I'll watch the fireball videos and report back. The previous Metafilter thread about fireballs mentioned sound (this thing made no sound), and all in all seemed more spectacular. Still, we've been puzzling about this for a week now.

Thanks for all your suggestions.
posted by dydecker at 11:49 AM on September 16, 2008

Response by poster: Okay, cool. I hunted on the net and found a video of what we saw. Taken in Frederichshain, a few kilometers from where I live on Aug 30th.

What the hell is that? Freakiest thing I've ever seen
posted by dydecker at 12:11 PM on September 16, 2008

Response by poster: It's a pity this thread slipped off the front page now that there is a video
posted by dydecker at 2:00 PM on September 16, 2008

Oh, that's totally a fireball meteor.
posted by Cool Papa Bell at 3:26 PM on September 16, 2008

"My bet is you saw a man made object in orbit reflecting sunlight."

Yes. It was almost certainly a satellite. Satellites are often visible from Earth, and satellite spotting is a recognised activity.

"Suddenly, a star caught my attention by gliding steadily across the sky. It seemed to be moving very fast, and it featured a constant white light; it wasn't twinkling like the other stars. I was about to roust my cabin mates for a look at a UFO when I remembered what it was I was looking at--a manmade satellite." [source].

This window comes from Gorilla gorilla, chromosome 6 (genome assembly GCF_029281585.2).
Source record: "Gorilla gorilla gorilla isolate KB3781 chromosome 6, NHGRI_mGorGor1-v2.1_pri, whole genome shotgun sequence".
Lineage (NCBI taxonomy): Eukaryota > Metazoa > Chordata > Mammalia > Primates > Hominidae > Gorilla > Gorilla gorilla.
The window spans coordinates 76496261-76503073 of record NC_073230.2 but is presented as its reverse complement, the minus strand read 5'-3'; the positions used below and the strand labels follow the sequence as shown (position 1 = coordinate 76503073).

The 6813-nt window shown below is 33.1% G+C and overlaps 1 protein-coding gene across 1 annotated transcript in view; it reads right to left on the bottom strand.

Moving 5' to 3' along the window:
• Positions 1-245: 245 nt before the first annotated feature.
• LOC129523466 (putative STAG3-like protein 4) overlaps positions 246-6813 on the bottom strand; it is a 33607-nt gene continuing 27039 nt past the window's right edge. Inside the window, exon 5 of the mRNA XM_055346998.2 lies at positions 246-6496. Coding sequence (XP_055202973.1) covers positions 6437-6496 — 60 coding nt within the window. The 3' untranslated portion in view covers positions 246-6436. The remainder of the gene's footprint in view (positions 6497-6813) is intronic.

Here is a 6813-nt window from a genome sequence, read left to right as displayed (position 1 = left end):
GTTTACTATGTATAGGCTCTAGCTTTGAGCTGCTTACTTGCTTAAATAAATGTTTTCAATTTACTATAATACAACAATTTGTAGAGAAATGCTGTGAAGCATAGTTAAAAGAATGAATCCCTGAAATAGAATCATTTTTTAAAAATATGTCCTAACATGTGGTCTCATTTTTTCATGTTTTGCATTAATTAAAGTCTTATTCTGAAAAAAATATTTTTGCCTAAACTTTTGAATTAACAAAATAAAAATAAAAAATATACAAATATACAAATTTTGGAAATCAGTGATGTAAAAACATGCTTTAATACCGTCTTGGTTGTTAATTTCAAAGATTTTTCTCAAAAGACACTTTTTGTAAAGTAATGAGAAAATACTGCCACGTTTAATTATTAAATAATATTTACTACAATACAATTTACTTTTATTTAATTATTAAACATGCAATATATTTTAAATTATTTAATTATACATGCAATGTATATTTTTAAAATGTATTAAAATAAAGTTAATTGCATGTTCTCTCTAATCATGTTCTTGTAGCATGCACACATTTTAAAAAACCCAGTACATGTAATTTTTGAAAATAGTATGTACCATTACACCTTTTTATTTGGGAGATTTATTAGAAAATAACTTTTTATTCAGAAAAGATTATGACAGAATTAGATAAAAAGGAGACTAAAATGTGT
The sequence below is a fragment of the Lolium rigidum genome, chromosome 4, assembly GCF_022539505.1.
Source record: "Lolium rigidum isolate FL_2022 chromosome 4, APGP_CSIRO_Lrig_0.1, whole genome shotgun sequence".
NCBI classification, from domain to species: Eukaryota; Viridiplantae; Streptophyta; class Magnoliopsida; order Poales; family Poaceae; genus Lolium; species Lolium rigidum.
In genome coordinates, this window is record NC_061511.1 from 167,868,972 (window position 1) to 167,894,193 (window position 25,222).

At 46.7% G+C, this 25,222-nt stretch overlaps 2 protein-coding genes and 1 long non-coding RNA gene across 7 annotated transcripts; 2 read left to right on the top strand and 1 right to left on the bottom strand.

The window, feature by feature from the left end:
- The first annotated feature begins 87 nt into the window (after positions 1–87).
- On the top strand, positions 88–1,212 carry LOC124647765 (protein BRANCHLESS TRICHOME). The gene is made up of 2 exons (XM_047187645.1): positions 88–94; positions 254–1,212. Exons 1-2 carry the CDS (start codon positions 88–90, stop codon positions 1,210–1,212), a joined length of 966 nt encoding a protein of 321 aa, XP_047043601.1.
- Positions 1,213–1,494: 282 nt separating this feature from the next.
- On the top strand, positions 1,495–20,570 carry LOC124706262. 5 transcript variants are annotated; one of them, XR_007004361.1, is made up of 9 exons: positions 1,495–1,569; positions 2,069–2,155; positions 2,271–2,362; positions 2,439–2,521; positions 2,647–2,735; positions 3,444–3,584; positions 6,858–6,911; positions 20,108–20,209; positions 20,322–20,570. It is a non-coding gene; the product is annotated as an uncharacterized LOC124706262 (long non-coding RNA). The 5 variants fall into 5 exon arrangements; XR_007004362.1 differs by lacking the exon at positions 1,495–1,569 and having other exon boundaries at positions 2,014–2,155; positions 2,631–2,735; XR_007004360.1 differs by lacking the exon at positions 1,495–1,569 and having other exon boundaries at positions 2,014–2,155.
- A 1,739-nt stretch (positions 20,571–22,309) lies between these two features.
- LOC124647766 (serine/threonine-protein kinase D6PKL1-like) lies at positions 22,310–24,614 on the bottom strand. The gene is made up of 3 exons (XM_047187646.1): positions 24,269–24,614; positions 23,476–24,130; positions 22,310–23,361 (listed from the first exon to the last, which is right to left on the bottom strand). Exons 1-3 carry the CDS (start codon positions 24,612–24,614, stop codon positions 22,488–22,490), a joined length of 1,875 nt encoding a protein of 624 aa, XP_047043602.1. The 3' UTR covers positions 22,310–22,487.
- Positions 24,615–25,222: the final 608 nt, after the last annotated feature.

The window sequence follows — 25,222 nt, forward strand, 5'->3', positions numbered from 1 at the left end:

Not convinced?

"The International Space Station and the space shuttles are by far the brightest satellites. Orbiting the Earth at an average altitude of 240 miles, they can appear to move as fast as a high-flying airliner, sometimes taking just three to four minutes to cross the sky. They can easily be confused with aircraft lights, though at their brightest they sometimes appear to rival Jupiter in brilliance. [source].


A sky lantern crossing the sky in 3 minutes? Not likely!
posted by nthdegx at 1:40 AM on September 17, 2008

Argh - just watched the video - that guy's incessant zooming ruins it. It makes it impossibly to gauge the trajectory and whether or not the light seems to flicker. These would be the best clues to differentiate natural and man-made lights. I still think a satellite is the most likely answer, simply because of their sheer number.
posted by nthdegx at 1:43 AM on September 17, 2008